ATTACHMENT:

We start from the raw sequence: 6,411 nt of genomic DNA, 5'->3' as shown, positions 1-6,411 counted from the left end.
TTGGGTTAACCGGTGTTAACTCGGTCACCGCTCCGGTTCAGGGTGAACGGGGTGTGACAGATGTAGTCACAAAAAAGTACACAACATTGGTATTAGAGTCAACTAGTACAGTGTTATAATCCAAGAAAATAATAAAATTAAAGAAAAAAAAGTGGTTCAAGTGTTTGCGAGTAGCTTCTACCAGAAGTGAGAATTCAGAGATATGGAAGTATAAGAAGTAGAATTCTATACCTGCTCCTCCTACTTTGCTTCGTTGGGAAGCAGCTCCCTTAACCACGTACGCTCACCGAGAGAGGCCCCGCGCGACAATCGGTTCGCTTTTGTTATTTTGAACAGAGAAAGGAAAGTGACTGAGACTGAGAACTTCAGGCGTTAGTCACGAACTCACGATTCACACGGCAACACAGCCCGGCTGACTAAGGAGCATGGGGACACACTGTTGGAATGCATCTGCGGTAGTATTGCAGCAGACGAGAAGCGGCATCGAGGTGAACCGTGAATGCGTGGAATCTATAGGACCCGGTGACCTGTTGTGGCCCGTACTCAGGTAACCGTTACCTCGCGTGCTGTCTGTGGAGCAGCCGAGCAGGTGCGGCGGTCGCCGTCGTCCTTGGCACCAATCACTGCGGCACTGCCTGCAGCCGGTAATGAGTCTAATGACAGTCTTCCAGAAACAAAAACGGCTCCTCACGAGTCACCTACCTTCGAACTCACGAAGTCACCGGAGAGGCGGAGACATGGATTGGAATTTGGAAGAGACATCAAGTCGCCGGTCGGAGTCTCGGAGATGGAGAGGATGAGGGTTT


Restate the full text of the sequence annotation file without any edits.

We start from the raw sequence: 6,411 nt of genomic DNA, 5'->3' as shown, positions 1-6,411 counted from the left end.
TTGGGTTAACCGGTGTTAACTCGGTCACCGCTCCGGTTCAGGGTGAACGGGGTGTGACAGATGTAGTCACAAAAAAGTACACAACATTGGTATTAGAGTCAACTAGTACAGTGTTATAATCCAAGAAAATAATAAAATTAAAGAAAAAAAAGTGGTTCAAGTGTTTGCGAGTAGCTTCTACCAGAAGTGAGAATTCAGAGATATGGAAGTATAAGAAGTAGAATTCTATACCTGCTCCTCCTACTTTGCTTCGTTGGGAAGCAGCTCCCTTAACCACGTACGCTCACCGAGAGAGGCCCCGCGCGACAATCGGTTCGCTTTTGTTATTTTGAACAGAGAAAGGAAAGTGACTGAGACTGAGAACTTCAGGCGTTAGTCACGAACTCACGATTCACACGGCAACACAGCCCGGCTGACTAAGGAGCATGGGGACACACTGTTGGAATGCATCTGCGGTAGTATTGCAGCAGACGAGAAGCGGCATCGAGGTGAACCGTGAATGCGTGGAATCTATAGGACCCGGTGACCTGTTGTGGCCCGTACTCAGGTAACCGTTACCTCGCGTGCTGTCTGTGGAGCAGCCGAGCAGGTGCGGCGGTCGCCGTCGTCCTTGGCACCAATCACTGCGGCACTGCCTGCAGCCGGTAATGAGTCTAATGACAGTCTTCCAGAAACAAAAACGGCTCCTCACGAGTCACCTACCTTCGAACTCACGAAGTCACCGGAGAGGCGGAGACATGGATTGGAATTTGGAAGAGACATCAAGTCGCCGGTCGGAGTCTCGGAGATGGAGAGGATGAGGGTTT